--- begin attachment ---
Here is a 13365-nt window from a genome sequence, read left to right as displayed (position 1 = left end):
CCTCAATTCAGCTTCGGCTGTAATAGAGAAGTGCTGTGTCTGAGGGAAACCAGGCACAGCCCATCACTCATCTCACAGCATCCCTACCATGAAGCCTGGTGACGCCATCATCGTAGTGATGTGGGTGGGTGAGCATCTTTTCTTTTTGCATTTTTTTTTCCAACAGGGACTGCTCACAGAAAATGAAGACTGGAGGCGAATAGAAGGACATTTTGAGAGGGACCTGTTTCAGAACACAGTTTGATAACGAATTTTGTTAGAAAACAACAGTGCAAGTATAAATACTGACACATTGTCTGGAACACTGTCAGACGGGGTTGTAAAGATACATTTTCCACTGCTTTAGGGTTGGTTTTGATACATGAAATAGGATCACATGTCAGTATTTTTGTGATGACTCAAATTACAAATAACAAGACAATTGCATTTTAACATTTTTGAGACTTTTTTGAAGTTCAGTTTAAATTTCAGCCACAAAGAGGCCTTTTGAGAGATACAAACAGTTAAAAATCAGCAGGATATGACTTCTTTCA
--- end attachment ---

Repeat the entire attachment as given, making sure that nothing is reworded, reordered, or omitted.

Here is a 13365-nt window from a genome sequence, read left to right as displayed (position 1 = left end):
CCTCAATTCAGCTTCGGCTGTAATAGAGAAGTGCTGTGTCTGAGGGAAACCAGGCACAGCCCATCACTCATCTCACAGCATCCCTACCATGAAGCCTGGTGACGCCATCATCGTAGTGATGTGGGTGGGTGAGCATCTTTTCTTTTTGCATTTTTTTTTCCAACAGGGACTGCTCACAGAAAATGAAGACTGGAGGCGAATAGAAGGACATTTTGAGAGGGACCTGTTTCAGAACACAGTTTGATAACGAATTTTGTTAGAAAACAACAGTGCAAGTATAAATACTGACACATTGTCTGGAACACTGTCAGACGGGGTTGTAAAGATACATTTTCCACTGCTTTAGGGTTGGTTTTGATACATGAAATAGGATCACATGTCAGTATTTTTGTGATGACTCAAATTACAAATAACAAGACAATTGCATTTTAACATTTTTGAGACTTTTTTGAAGTTCAGTTTAAATTTCAGCCACAAAGAGGCCTTTTGAGAGATACAAACAGTTAAAAATCAGCAGGATATGACTTCTTTCA